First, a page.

A letter from the Demilitarized Zone, where South Korea is imagining its way out of perpetual war.
The DMZ's Joint Security Area, where North and South Korea meet.
ON A TRIP TO KOREA’S DEMILITARIZED ZONE in 2001, I stood with my aunt and uncle on the balcony of the Odu Mountain Unification Observatory. A row of telescopic viewfinders lined the edge, trained on the northern bank of the Imjin River. My aunt handed me a five-hundred-won coin and urged, “Go look at North Korea!” I dropped the coin into the slot and pressed my eyes against the viewfinder. The lens snapped into focus, and I panned the shore until a cluster of buildings slid into sight, all standing parallel to the waterfront. The North Koreans call this settlement Unification Village, while the South has labeled it Propaganda Village—a deserted, meticulously maintained set. I scanned the beige facades of the buildings, which are neither Soviet bunkers nor Korean hanok, but wood-paneled Western constructions, with flat facades, peaked roofs, and front porches—an eerie facsimile of small-town America.
Viewing platform overlooking Peace/Propaganda Village, Odu Mountain Observatory, 2001. Photograph by the author.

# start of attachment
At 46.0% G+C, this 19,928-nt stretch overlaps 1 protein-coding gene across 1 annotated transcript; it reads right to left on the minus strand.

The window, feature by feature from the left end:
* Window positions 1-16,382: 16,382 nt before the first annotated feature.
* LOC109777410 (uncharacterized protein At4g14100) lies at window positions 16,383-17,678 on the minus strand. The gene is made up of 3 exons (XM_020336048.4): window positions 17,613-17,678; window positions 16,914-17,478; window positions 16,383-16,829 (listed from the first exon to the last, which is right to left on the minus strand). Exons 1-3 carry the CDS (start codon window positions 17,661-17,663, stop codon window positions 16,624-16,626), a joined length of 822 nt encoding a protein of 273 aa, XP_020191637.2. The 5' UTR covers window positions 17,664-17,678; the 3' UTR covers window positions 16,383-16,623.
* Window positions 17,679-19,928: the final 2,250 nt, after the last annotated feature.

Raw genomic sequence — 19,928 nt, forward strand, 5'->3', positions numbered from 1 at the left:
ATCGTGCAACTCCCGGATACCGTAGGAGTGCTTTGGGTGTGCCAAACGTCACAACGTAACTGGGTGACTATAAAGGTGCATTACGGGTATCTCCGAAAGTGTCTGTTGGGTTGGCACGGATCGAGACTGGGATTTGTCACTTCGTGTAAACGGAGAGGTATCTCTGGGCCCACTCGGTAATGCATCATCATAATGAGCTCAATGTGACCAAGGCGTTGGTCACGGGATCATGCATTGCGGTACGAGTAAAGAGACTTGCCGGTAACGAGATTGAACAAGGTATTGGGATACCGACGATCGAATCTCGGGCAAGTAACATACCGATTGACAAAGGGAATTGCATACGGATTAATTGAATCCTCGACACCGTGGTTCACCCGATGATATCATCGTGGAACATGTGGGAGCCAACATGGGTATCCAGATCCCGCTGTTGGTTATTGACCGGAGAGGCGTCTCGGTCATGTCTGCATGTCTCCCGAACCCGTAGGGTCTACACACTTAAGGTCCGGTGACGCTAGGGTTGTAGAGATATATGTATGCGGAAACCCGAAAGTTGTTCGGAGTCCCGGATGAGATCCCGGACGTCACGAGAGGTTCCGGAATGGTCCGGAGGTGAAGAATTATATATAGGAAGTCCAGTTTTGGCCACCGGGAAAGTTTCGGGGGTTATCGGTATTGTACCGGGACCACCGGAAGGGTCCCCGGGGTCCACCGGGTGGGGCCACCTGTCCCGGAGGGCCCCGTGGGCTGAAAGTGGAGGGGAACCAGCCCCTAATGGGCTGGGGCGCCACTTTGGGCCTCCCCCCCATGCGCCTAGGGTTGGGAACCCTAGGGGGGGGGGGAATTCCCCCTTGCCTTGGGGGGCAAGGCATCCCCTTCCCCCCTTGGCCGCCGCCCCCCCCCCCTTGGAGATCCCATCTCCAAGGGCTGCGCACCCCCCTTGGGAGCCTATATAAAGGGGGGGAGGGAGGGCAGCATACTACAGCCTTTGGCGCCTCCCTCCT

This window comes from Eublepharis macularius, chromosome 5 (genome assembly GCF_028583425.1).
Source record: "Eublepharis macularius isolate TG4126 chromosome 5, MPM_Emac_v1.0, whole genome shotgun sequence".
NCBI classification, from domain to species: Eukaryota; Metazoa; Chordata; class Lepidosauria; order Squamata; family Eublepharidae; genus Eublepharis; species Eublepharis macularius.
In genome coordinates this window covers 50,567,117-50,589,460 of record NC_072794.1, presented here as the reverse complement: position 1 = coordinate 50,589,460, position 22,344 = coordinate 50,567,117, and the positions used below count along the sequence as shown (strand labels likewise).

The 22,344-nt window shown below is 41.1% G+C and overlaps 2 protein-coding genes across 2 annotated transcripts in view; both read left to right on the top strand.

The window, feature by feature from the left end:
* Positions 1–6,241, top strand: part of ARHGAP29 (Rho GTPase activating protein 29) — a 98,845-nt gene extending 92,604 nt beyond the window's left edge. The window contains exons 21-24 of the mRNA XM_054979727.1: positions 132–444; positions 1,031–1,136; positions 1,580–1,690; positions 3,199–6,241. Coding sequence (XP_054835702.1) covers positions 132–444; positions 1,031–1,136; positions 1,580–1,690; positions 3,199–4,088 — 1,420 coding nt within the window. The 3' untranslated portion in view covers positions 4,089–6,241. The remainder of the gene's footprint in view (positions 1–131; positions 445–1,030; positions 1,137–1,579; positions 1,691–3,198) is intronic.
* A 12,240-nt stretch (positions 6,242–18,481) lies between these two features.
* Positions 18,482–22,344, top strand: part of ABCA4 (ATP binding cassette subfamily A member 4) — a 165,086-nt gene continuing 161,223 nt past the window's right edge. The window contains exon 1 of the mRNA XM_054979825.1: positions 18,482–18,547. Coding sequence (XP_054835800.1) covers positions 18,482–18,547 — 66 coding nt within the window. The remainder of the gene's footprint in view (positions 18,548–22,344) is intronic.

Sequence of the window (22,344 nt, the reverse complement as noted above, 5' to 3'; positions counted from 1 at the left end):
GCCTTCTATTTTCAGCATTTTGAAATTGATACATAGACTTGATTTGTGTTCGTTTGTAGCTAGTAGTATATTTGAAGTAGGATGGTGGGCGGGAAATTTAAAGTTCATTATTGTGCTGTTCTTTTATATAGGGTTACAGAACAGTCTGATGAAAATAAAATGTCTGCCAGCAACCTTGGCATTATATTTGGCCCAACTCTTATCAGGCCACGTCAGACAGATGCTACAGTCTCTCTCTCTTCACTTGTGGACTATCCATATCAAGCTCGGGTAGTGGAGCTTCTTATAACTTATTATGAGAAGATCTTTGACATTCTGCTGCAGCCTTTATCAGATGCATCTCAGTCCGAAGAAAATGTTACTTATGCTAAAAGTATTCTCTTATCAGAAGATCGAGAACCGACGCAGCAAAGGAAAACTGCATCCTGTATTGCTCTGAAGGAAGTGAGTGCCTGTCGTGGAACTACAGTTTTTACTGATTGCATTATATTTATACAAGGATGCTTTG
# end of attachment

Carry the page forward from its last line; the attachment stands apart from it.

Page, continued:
While peering at the buildings from the observatory, one of several guard posts that double as tourist information centers, I spotted someone walking down the path. I was too surprised to say anything, but I could hear the visitors next to me exclaiming, “A North Korean!” People rushed to share the lens and drop more coins into unoccupied viewfinders. Taking turns with my relatives, I examined the man moving down the path. In contrast to my expectations, he did not look particularly stern or gaunt. As he disappeared into one of the buildings, the viewfinder clicked and the lens was shuttered. Straightening up, I peered again at the blurry riverbank. I had seen North Korea; more important, I had seen a North Korean. I stepped off the platform and away from the din of competing broadcasts, and the strident cadences of the Christian sermon bellowing out of the southern speakers melded with the Communist lecture blasting out of the speakers on the northern bank.